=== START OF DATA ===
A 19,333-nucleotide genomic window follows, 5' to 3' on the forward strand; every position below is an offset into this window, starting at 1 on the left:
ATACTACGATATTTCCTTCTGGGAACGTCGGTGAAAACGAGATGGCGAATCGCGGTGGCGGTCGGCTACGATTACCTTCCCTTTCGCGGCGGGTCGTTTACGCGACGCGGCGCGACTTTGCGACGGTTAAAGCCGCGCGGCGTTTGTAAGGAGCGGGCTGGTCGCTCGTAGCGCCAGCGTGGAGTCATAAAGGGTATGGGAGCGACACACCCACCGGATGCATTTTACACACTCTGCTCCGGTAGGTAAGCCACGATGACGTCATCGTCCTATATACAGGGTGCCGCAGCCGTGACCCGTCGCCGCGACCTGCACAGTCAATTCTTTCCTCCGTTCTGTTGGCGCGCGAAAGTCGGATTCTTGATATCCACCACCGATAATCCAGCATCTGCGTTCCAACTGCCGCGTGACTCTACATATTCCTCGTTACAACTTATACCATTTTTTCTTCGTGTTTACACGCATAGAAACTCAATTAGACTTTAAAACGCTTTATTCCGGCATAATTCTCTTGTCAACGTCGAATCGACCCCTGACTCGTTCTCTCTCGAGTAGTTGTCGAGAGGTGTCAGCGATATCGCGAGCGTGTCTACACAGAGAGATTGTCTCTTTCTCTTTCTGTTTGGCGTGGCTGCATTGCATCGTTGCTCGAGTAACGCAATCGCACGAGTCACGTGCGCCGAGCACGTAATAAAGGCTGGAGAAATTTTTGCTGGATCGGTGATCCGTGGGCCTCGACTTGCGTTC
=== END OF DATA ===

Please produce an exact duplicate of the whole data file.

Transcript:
A 19,333-nucleotide genomic window follows, 5' to 3' on the forward strand; every position below is an offset into this window, starting at 1 on the left:
ATACTACGATATTTCCTTCTGGGAACGTCGGTGAAAACGAGATGGCGAATCGCGGTGGCGGTCGGCTACGATTACCTTCCCTTTCGCGGCGGGTCGTTTACGCGACGCGGCGCGACTTTGCGACGGTTAAAGCCGCGCGGCGTTTGTAAGGAGCGGGCTGGTCGCTCGTAGCGCCAGCGTGGAGTCATAAAGGGTATGGGAGCGACACACCCACCGGATGCATTTTACACACTCTGCTCCGGTAGGTAAGCCACGATGACGTCATCGTCCTATATACAGGGTGCCGCAGCCGTGACCCGTCGCCGCGACCTGCACAGTCAATTCTTTCCTCCGTTCTGTTGGCGCGCGAAAGTCGGATTCTTGATATCCACCACCGATAATCCAGCATCTGCGTTCCAACTGCCGCGTGACTCTACATATTCCTCGTTACAACTTATACCATTTTTTCTTCGTGTTTACACGCATAGAAACTCAATTAGACTTTAAAACGCTTTATTCCGGCATAATTCTCTTGTCAACGTCGAATCGACCCCTGACTCGTTCTCTCTCGAGTAGTTGTCGAGAGGTGTCAGCGATATCGCGAGCGTGTCTACACAGAGAGATTGTCTCTTTCTCTTTCTGTTTGGCGTGGCTGCATTGCATCGTTGCTCGAGTAACGCAATCGCACGAGTCACGTGCGCCGAGCACGTAATAAAGGCTGGAGAAATTTTTGCTGGATCGGTGATCCGTGGGCCTCGACTTGCGTTC